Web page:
NASA states that for an astronomical body to be considered a moon, that object must orbit a planet. For a planet to be classified as such, it must meet certain strict criteria set by the International Astronomical Union.
Even though a moon orbits the sun, it also orbits a planet, which distinguishes the two from each other. Jupiter and Saturn have at least 50 moons each, while Mercury and Venus do not have any. NASA reports that Earth's moon was most likely created after a large object struck Earth and an enormous amount of debris was ejected into space, and this debris slowly formed into a ball and created the moon. The moons of other planets vary in size and shape, and Mars' only moon, Phobos, is inching closer to its host. It is expected to crash into Mars' surface or get torn apart by gravity several millions years from now.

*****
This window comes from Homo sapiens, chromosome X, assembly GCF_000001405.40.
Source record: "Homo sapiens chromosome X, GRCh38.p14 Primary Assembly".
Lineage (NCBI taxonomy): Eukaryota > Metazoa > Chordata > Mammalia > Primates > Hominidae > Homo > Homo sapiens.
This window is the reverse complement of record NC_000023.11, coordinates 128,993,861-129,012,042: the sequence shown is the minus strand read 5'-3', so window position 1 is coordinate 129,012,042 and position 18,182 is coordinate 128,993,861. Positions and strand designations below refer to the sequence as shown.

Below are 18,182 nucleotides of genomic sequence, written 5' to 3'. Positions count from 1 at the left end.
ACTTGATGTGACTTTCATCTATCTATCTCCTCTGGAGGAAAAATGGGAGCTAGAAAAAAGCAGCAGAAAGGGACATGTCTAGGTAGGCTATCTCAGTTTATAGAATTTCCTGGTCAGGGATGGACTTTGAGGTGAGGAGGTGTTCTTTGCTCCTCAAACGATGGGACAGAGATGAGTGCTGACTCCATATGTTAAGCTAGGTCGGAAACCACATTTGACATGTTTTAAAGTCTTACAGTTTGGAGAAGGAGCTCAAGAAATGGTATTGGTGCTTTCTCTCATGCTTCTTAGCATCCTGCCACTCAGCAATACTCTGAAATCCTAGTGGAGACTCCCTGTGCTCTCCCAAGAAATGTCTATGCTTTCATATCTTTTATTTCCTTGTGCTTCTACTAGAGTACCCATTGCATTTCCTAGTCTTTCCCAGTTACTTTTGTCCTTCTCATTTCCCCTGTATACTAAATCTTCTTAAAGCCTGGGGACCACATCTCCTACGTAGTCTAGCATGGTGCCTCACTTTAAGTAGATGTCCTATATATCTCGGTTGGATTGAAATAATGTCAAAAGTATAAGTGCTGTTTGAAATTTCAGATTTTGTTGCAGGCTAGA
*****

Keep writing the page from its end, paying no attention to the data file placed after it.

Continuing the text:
In 2006, the IAU set the following criteria on what classifies a body as a planet: it must orbit the sun, its gravity must be strong enough to form itself into a sphere and it must have cleared its own path around the sun from other objects. Pluto was evicted from planet status after scientists agreed that it did not meet the criteria set by the IAU.